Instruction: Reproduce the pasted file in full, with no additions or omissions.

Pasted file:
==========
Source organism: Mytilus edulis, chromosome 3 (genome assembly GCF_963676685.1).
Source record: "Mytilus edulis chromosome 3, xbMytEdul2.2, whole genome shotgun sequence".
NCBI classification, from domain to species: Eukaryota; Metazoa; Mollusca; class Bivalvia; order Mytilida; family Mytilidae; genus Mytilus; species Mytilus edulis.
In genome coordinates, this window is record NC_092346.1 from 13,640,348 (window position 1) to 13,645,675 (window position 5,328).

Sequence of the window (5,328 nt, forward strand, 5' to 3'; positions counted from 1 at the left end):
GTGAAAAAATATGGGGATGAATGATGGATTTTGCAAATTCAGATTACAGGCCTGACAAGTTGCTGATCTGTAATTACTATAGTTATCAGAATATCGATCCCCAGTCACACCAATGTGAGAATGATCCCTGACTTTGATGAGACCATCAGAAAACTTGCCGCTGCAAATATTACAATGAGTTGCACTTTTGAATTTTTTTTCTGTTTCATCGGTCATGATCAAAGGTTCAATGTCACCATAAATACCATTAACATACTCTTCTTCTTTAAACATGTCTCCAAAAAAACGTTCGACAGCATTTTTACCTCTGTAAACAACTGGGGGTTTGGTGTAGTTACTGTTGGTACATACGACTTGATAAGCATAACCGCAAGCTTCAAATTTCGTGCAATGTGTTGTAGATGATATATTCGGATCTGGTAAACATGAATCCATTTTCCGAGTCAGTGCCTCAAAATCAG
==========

Source organism: Mytilus edulis, chromosome 3 (genome assembly GCF_963676685.1).
Source record: "Mytilus edulis chromosome 3, xbMytEdul2.2, whole genome shotgun sequence".
NCBI classification, from domain to species: Eukaryota; Metazoa; Mollusca; class Bivalvia; order Mytilida; family Mytilidae; genus Mytilus; species Mytilus edulis.
In genome coordinates, this window is record NC_092346.1 from 13,640,348 (window position 1) to 13,645,675 (window position 5,328).

Sequence of the window (5,328 nt, forward strand, 5' to 3'; positions counted from 1 at the left end):
GTGAAAAAATATGGGGATGAATGATGGATTTTGCAAATTCAGATTACAGGCCTGACAAGTTGCTGATCTGTAATTACTATAGTTATCAGAATATCGATCCCCAGTCACACCAATGTGAGAATGATCCCTGACTTTGATGAGACCATCAGAAAACTTGCCGCTGCAAATATTACAATGAGTTGCACTTTTGAATTTTTTTTCTGTTTCATCGGTCATGATCAAAGGTTCAATGTCACCATAAATACCATTAACATACTCTTCTTCTTTAAACATGTCTCCAAAAAAACGTTCGACAGCATTTTTACCTCTGTAAACAACTGGGGGTTTGGTGTAGTTACTGTTGGTACATACGACTTGATAAGCATAACCGCAAGCTTCAAATTTCGTGCAATGTGTTGTAGATGATATATTCGGATCTGGTAAACATGAATCCATTTTCCGAGTCAGTGCCTCAAAATCAG